Grettisskáli, with Grettistangi behind
I met up with Norwegian photographer Rune Molnes who's been travelling around Iceland taking photos -- and we headed off together south down Miðfjörður (past Grettir's home, Bjarg, about which more anon) and up onto Arnarvatnsheiði. There were stunning views of Eiríksjökull along the way, and a beautiful herd of horses grazing by a river. We got to the lake, followed the track around and -- as dusk drew on -- combed the stretch of land beside the lake where the outlines of 'Grettisskáli', Grettir's hut, was said to be. I ran from one hummock to another and to the end of Grettistangi and back, the evening-sunshine blinding me and my hopes being raised again and again as I thought I'd found the spot, only to be dashed on closer examination... finally though, we stumbled on the outlines of something that was clearly man-made. Elated, I tried to take pictures in the failing light -- credit is due to Rune here for stepping in as a human tripod when I needed to be taller than my natural 5'4". Was this 'Grettisskáli'? I wanted to believe it was -- and maybe it really was -- though as always, the question of the relationship between places such as these and their identification with mentions in the sagas reared its knotty head. Equally, the grassed-over foundations of what then turned out to be 2 huts could have been shelters built by later hunters... Whatever the 'truth', I still find the extent that, all over Iceland, there are such traditions associating saga-characters with specific places in the landscape and borne out by place-names, riveting.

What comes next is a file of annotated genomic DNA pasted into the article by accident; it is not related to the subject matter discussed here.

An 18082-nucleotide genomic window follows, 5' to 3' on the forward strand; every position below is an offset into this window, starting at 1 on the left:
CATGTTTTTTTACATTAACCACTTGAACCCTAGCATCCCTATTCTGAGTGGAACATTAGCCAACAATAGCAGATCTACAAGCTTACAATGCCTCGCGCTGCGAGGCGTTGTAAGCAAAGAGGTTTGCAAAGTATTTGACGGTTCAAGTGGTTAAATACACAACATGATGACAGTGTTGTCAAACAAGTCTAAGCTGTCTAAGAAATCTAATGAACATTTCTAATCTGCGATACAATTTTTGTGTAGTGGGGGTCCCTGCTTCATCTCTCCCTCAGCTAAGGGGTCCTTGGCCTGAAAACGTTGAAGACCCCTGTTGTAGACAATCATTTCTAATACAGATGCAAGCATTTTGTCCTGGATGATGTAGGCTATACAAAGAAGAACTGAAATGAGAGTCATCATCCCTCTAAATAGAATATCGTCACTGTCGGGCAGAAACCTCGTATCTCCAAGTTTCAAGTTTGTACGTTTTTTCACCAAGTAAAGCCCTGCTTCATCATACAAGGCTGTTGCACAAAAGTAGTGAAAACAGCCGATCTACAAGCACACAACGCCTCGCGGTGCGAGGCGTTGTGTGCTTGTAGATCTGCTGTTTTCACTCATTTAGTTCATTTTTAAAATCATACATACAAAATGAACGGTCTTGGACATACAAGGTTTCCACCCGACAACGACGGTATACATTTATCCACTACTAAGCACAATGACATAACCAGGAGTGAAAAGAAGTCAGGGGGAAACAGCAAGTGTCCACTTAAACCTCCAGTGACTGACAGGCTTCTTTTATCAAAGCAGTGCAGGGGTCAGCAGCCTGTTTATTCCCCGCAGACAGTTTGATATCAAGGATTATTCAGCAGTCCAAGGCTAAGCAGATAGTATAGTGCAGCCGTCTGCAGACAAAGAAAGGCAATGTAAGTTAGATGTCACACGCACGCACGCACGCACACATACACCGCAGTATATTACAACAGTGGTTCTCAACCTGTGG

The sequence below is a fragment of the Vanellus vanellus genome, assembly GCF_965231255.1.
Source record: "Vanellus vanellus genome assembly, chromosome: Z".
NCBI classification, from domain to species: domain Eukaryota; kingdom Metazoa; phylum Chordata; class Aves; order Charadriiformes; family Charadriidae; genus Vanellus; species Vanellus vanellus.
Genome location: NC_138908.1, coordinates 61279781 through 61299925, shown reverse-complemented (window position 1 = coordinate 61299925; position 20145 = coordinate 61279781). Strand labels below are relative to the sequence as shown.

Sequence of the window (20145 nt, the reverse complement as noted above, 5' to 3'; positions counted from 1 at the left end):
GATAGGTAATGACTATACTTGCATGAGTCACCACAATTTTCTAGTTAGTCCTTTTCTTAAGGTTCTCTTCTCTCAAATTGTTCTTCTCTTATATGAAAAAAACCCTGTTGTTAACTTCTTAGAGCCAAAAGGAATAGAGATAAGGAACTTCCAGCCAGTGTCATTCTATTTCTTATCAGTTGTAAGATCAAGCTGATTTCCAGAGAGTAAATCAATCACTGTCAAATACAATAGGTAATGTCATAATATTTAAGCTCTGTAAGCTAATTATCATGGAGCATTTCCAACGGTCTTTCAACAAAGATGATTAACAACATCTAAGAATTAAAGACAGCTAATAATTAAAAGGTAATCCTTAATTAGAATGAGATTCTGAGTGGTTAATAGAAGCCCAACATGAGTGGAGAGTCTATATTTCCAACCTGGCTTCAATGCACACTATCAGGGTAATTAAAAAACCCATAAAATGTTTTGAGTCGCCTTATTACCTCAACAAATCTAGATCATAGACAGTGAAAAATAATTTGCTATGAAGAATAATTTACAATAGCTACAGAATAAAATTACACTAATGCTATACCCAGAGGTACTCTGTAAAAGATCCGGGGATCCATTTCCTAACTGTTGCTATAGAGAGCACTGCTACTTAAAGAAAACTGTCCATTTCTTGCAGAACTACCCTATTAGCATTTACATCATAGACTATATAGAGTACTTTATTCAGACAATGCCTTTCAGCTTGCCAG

Grettisþúfa at Bjarg

Grettistak at Bjarg...the big rock, that is...
Grettir's head -- which his enemy Þorbjörn Öngull hewed off his corpse to parade in front of people as proof of his deed -- is said to be buried at Bjarg, Grettir's home, under a stone that is known as Grettisþúfa ('Grettir's tussock'). I knocked on the door at Bjarg, met the present farmer and his brother, talked about Grettis saga with them and was shown the striking memorial to Grettir's mother, Ásdís, raised on Bjarg land in 1974 and incorporating four cast-iron plaques by the artist Halldór Pétursson which depict scenes from the saga featuring Ásdís. Grettir's mother was a strong woman: the saga describes how Grettir's relationship with his father was always strained but how Ásdís was always supportive of Grettir, giving him a family heirloom, the sword Ættartangi (which comes into another saga set in the area, Vatnsdæla saga -- to be covered in a blogpost soon), when he was first outlawed and had to leave home. I walked up onto the heath above the farm at Bjarg to seek out an enormous 'Grettistak' boulder which Grettir is said to have must be about twice my height; one of the two farmer-brothers at Bjarg told me how they used to climb up onto it for fun as kids. Some of these 'Grettistök' are more likely than others...Grettir would have had to have been a giant to have lifted this one. I took up the offer of a bit of physical exercise by helping the Bjarg farmers round up their sheep...and laughed at the collection of stones at the foot of the outdoor staircase up to the front door which they joked are their exercise stones.